Putting the unity in community

Putting the unity in community

Currently in its third year at Pierce, Umoja strives to live up to its name and to provide a sense of unity, family and belonging among the Pierce student body. 

Umoja Coordinator Melody Smith said that Umoja is smaller than the other support programs at Pierce, but their goal is to grow and help more students each semester.

“Umoja is Swahili for unity. It’s open to all students,” Smith said. “The professors have gone through special training, and we do cultural and educational events throughout the semester. ”

Business student Brianna Randall said that her mother was a member of Umoja last year, and that she is glad to have joined. 

“I feel a part of a community that is extremely accepting and one that understands me more than any community I’ve ever been in,” Randall said. 

Randall said that one Umoja program called Porch Talks had been a beneficial experience for her. 

“We discussed the differences between going to predominantly white colleges and historically black colleges,” Randall said. “I feel like after that, my thinking about college changed. When you go to HBCUs, you are more supported.”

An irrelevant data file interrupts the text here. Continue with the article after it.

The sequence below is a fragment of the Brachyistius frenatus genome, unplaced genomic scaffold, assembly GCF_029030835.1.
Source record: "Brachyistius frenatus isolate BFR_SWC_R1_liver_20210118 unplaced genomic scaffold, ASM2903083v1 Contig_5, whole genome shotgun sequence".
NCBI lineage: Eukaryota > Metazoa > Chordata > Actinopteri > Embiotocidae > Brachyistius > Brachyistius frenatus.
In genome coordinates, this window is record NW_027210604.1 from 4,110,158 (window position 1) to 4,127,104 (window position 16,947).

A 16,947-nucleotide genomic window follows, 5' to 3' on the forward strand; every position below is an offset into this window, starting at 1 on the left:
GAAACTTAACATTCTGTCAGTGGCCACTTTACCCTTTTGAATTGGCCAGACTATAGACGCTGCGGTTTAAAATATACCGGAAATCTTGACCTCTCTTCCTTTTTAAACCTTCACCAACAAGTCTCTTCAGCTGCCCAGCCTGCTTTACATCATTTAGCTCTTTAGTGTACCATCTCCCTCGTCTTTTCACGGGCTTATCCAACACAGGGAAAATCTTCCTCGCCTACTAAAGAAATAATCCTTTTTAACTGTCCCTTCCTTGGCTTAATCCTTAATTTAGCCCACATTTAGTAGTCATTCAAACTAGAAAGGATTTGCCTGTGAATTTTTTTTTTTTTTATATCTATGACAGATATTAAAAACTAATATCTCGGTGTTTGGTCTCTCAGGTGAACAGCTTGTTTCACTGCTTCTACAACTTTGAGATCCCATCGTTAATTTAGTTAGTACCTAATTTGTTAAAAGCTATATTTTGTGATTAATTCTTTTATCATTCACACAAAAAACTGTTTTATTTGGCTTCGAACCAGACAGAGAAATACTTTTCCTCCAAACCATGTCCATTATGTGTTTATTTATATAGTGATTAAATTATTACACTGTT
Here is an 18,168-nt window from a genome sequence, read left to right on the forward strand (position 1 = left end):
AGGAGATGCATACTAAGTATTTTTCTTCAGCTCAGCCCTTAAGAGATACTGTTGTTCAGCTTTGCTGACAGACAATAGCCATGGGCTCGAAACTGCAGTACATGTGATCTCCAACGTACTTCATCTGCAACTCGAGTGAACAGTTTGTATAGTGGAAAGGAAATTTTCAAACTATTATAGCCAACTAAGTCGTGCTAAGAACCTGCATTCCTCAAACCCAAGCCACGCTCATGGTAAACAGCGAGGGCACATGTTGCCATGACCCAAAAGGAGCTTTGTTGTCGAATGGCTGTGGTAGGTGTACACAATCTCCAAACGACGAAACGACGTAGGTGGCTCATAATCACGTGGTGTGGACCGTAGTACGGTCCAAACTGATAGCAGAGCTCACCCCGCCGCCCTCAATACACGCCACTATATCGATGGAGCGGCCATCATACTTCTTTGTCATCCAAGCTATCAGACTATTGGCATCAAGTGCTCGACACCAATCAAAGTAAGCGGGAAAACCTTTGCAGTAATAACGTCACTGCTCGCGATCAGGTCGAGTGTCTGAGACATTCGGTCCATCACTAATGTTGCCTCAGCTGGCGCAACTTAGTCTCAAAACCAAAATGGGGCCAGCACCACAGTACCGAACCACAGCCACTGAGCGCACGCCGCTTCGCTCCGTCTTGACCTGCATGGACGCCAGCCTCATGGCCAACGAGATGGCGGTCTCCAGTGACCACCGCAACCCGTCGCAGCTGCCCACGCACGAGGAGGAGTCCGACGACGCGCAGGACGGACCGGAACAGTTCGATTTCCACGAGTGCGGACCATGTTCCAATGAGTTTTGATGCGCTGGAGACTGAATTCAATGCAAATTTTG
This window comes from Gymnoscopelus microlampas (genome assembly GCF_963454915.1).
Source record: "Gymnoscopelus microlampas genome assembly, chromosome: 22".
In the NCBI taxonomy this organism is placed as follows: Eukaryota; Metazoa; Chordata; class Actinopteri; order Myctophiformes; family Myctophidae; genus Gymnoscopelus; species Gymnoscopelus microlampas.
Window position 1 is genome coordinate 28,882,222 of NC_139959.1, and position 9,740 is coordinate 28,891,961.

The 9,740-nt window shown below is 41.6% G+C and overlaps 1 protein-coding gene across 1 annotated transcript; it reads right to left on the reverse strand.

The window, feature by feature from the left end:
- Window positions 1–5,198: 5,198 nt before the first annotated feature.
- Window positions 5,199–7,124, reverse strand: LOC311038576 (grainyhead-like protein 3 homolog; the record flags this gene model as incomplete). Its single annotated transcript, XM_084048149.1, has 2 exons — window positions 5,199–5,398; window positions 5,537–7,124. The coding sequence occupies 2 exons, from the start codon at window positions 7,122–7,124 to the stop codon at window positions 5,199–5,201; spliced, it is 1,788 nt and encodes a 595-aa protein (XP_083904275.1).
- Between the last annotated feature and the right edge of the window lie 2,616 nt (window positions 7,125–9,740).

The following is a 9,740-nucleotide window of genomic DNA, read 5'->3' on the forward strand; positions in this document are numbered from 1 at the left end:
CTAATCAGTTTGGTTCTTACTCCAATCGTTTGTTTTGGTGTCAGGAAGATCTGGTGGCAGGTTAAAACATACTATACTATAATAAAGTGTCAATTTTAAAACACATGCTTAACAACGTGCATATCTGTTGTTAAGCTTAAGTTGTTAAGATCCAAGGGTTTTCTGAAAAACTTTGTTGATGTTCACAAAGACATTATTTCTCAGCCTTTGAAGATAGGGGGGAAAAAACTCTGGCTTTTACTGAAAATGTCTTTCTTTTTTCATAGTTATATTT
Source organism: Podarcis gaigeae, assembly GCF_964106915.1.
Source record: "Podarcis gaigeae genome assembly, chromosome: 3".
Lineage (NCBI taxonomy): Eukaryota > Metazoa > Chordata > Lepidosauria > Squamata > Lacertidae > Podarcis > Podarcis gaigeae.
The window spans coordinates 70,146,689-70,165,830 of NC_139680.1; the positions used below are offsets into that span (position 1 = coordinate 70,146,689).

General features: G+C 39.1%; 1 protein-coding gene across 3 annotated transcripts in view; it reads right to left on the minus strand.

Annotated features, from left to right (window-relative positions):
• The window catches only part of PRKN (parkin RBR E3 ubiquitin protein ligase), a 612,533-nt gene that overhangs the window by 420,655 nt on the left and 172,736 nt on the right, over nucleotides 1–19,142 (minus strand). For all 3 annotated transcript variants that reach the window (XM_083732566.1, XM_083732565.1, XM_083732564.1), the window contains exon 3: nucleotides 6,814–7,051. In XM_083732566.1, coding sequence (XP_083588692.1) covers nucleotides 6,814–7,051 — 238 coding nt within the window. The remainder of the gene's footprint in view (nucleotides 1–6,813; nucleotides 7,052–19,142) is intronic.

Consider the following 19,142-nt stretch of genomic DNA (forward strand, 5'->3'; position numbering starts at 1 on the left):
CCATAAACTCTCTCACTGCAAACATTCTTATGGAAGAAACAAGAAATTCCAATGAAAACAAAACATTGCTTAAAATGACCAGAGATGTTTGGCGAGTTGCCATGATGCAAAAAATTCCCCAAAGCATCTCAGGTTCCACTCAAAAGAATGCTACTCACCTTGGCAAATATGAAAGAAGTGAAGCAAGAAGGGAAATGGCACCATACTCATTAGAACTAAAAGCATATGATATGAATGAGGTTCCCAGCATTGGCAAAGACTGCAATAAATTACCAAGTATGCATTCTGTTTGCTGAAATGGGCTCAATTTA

History major Alexander Chesney said that before joining Umoja, his understanding of Historically Black Colleges and Universities (HBCU) was limited. 

“My only exposure to HBCUs was to Grambling [University] and Southern [Universities] annual battle of the bands,” Chesney said. “Other than that I really had no understanding of what an HBCU was like or what it could offer, and Umoja really opened my eyes to it.”

Chesney discussed some of the issues that Umoja deals with.

“One of the issues we’re supposed to tackle is the drop in African-American student enrollment in community colleges and colleges around the country,” Chesney said. “I hope to use Umoja as a powerbase to help affect other African-Americans because it has done a lot for me.” 

Chesney said that Umoja is like an extension of his family.

“I come from a small family, part of The Great Migration,” Chesney said. “Being able to stay and be a part of Umoja in a sense makes me feel like I’m at home. Like all my uncles and cousins are back with me.” 

In the near future, Umoja is planning a conference in Oakland, Calif. to meet with the other chapters from across the state. With over a thousand in attendance, the conference will have guest speakers, workshops for students and staff and offer opportunities to network with other Umoja students.